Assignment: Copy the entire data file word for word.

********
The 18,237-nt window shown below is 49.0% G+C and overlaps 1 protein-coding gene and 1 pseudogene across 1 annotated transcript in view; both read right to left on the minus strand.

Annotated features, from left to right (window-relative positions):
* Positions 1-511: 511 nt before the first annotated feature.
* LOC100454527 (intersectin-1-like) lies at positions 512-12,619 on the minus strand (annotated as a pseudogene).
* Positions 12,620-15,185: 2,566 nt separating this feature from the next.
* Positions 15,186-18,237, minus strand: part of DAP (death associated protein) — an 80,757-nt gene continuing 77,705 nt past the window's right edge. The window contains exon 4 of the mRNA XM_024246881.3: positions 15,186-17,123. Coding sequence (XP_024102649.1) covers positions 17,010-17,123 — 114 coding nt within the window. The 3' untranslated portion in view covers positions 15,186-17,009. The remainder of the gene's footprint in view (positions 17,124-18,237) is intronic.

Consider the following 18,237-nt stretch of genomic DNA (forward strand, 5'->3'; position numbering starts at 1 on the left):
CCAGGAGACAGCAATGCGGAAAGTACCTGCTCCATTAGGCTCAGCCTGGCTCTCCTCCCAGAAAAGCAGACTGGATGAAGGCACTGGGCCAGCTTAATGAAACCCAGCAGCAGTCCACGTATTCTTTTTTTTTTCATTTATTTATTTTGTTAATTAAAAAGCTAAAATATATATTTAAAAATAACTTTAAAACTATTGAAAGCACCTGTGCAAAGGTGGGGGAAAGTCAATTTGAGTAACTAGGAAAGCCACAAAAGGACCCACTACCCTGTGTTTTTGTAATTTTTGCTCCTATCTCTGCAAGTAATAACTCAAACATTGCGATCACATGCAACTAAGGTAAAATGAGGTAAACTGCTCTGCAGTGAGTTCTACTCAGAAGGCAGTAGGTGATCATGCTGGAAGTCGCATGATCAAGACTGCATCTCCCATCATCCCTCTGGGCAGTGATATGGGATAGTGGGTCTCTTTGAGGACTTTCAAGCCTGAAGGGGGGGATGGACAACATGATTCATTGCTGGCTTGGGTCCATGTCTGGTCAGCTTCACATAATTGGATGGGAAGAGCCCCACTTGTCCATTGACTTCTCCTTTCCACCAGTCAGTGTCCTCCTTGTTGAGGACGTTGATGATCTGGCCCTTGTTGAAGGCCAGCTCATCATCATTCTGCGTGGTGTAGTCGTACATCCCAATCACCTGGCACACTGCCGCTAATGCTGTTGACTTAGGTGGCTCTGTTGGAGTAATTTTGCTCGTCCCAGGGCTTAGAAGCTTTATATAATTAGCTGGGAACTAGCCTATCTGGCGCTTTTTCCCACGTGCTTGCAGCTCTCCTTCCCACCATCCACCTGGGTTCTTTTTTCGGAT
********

The 18,237-nt window shown below is 49.0% G+C and overlaps 1 protein-coding gene and 1 pseudogene across 1 annotated transcript in view; both read right to left on the minus strand.

Annotated features, from left to right (window-relative positions):
* Positions 1-511: 511 nt before the first annotated feature.
* LOC100454527 (intersectin-1-like) lies at positions 512-12,619 on the minus strand (annotated as a pseudogene).
* Positions 12,620-15,185: 2,566 nt separating this feature from the next.
* Positions 15,186-18,237, minus strand: part of DAP (death associated protein) — an 80,757-nt gene continuing 77,705 nt past the window's right edge. The window contains exon 4 of the mRNA XM_024246881.3: positions 15,186-17,123. Coding sequence (XP_024102649.1) covers positions 17,010-17,123 — 114 coding nt within the window. The 3' untranslated portion in view covers positions 15,186-17,009. The remainder of the gene's footprint in view (positions 17,124-18,237) is intronic.

Consider the following 18,237-nt stretch of genomic DNA (forward strand, 5'->3'; position numbering starts at 1 on the left):
CCAGGAGACAGCAATGCGGAAAGTACCTGCTCCATTAGGCTCAGCCTGGCTCTCCTCCCAGAAAAGCAGACTGGATGAAGGCACTGGGCCAGCTTAATGAAACCCAGCAGCAGTCCACGTATTCTTTTTTTTTTCATTTATTTATTTTGTTAATTAAAAAGCTAAAATATATATTTAAAAATAACTTTAAAACTATTGAAAGCACCTGTGCAAAGGTGGGGGAAAGTCAATTTGAGTAACTAGGAAAGCCACAAAAGGACCCACTACCCTGTGTTTTTGTAATTTTTGCTCCTATCTCTGCAAGTAATAACTCAAACATTGCGATCACATGCAACTAAGGTAAAATGAGGTAAACTGCTCTGCAGTGAGTTCTACTCAGAAGGCAGTAGGTGATCATGCTGGAAGTCGCATGATCAAGACTGCATCTCCCATCATCCCTCTGGGCAGTGATATGGGATAGTGGGTCTCTTTGAGGACTTTCAAGCCTGAAGGGGGGGATGGACAACATGATTCATTGCTGGCTTGGGTCCATGTCTGGTCAGCTTCACATAATTGGATGGGAAGAGCCCCACTTGTCCATTGACTTCTCCTTTCCACCAGTCAGTGTCCTCCTTGTTGAGGACGTTGATGATCTGGCCCTTGTTGAAGGCCAGCTCATCATCATTCTGCGTGGTGTAGTCGTACATCCCAATCACCTGGCACACTGCCGCTAATGCTGTTGACTTAGGTGGCTCTGTTGGAGTAATTTTGCTCGTCCCAGGGCTTAGAAGCTTTATATAATTAGCTGGGAACTAGCCTATCTGGCGCTTTTTCCCACGTGCTTGCAGCTCTCCTTCCCACCATCCACCTGGGTTCTTTTTTCGGAT